(118d) A Multiscale Approach Toward the Design and Understanding of Stable and Conductive Anion Exchange Membrane Materials

Authors: 
Hooper, J. B., University of Utah
Dong, D., University of Utah
Molinero, V., University of Utah
Jacobson, L. C., University of Utah
Lu, J., University of Utah
Kirby, II, R. M., University of Utah
van Duin, A. C. T., The Pennsylvania State University
Zhang, W., University of Pennsylvania
Grew, K. N., U.S. Army Research Laboratory
McClure, J. P., U.S. Army Research Laboratory
Bedrov, D., University of Utah

Improved anion exchange membrane (AEM) materials are needed to develop next generation electrochemical devices including fuel cells. In recent years, there has been significant attention within the energy conversion/storage communities [1-3].  In addition to the interest in the use of AEM materials for fuel cells [1-3], there is consideration for their use in areas including chemical processing and energy storage [3-6], electrolysis and solar-to-fuel production [3,6], desalination and dialysis [3], and purification and separation processes [3]. The interest in these materials is a result of the opportunities that may be presented by a stable, anion-conducting polymer electrolyte membrane. 

In this talk we will highlight our collaborative, simulation-focused, efforts to develop and understand high performance AEM materials for electrochemical applications. We discuss our approach to implementing a multi-scale description of the AEM with surrounding solvent and ions.  The multi-scale description enables calculation of mesoscopic and microscopic ionic and solvent mobility coupled with ion solvation, binding, and transport within the membrane. Our multiscale modeling approach includes atomistic molecular dynamics simulations using reactive (ReaxFF) and polarizable (APPLE&P) force fields, coarse-grained molecular simulations using UQ-driven parameterization algorithms, and full cell continuum level modeling. 

For our initial efforts, we utilize backbone materials such as Poly(2,6-dimethyl-1,4-phenylene oxide) (PPO).  The PPO backbone is  used as a model material system that enables us to develop and validate simulation methods to predict and resolve structure-property relationships; a key step before moving to more complex materials. Further, the simpler PPO-type backbone materials provide a key advantage at this stage in that they can currently be (i) processed, synthesized, and characterized in our labs, and (ii) subjected to unique processing methods/conditions that includes both casting and electro-spinning fabrication.  This last capability is salient because our multi-scale modeling and simulation efforts focus on bridging various time- and length-scales. The ability to process the materials using different methods can drastically influence the material’s morphologies, structures, ordering, and properties, which provide a robust platform for validation of the developed simulation models and their predictive capabilities.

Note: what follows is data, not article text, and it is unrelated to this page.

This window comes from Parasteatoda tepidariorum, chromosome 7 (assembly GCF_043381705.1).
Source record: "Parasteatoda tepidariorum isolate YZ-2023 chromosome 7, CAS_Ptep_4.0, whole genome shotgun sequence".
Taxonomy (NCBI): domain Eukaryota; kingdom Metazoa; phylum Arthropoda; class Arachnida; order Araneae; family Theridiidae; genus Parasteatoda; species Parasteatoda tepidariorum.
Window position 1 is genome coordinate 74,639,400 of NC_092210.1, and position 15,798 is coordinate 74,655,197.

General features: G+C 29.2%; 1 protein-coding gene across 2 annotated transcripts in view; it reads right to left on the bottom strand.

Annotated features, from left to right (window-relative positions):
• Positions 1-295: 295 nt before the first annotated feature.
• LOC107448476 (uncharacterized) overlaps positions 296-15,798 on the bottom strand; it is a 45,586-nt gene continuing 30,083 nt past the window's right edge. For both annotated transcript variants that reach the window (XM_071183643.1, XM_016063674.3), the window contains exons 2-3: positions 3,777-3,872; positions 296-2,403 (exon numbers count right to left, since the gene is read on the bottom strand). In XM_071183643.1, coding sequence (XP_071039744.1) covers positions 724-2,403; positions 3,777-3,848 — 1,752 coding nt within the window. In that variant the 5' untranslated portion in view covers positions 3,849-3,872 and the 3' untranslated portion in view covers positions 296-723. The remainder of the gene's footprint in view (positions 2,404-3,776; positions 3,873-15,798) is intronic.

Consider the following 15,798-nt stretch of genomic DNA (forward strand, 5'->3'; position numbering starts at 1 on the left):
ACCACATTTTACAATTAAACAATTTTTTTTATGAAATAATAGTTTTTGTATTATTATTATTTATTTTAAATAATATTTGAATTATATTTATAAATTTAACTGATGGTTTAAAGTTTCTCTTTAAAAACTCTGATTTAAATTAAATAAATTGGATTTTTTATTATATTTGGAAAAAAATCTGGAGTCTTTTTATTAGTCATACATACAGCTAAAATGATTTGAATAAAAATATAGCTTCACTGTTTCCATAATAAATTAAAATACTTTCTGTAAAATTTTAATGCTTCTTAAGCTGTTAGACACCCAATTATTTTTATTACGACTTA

Acknowledgments:

KNG and JPM gratefully acknowledge the support of the U.S. Department of the Army, Army Materiel Command, and U.S. Army Research Development and Engineering Command (RDECOM).  This work was completed, in part, through the U.S. Army Research Laboratory (ARL) Enterprise for the Multiscale Research of Materials (EMRM).  This work was completed in conjunction with an ARL EMRM’s Multiscale Modeling of Electronic Materials (MSME) Collaborative Research Alliance (CRA), which is led out of the University of Utah.  VM, LCJ, JL, DB, JBH, ZL, AvD, WZ, and RMK gratefully acknowledge the financial support of the MSME CRA. 

References:

[1.]    J.R. Varcoe and R.C.T. Slade, “ Prospects for Alkaline Anion-Exchange Membranes in Low Temperature Fuel Cells.” Fuel Cells, 5(2) pp. 187 (2005).

[2.]    T.N. Danks, R.C.T. Slade, and J.R. Varcoe “Comparison of PVDF- and FEP-based radiation grafted alkaline anion-exchange membranes for use in low temperature portable DMFCs.” J. Mater. Chem., 12pp. 3371 (2002).

[3.]    J.R. Varcoe et al, “Anion-exchange membranes in electrochemical energy systems.” Energy Environ. Sci., 7pp. 3135 (2014).

[4.]    W.E. Mustain, J. A. Vega, and N.S. Spinner “Electrochemical Reactor for CO2 Conversion Utilization and Associated Carbonate Electrocatalyst.” U.S. Patent Applications 13/289,508, US20120193222 A1 (2012).

[5.]    N. Spinner and W.E. Mustain, “Electrochemical Conversion of CO2 and CH4 to CH3OH at Room Temperature through a Carbonate Anion Pathway.” 220’th ECS Meeting, No. 1501 (2011).

[6]      J. M. Spurgeon, M. G. Walter, J. Zhou, P. A. Kohl and N. S. Lewis, “Electrical conductivity, ionic conductivity, optical absorption, and gas separation properties of ionically conductive polymer membranes embedded with Si microwire arrays.” Energy Environ. Sci., 4, 1772 (2011).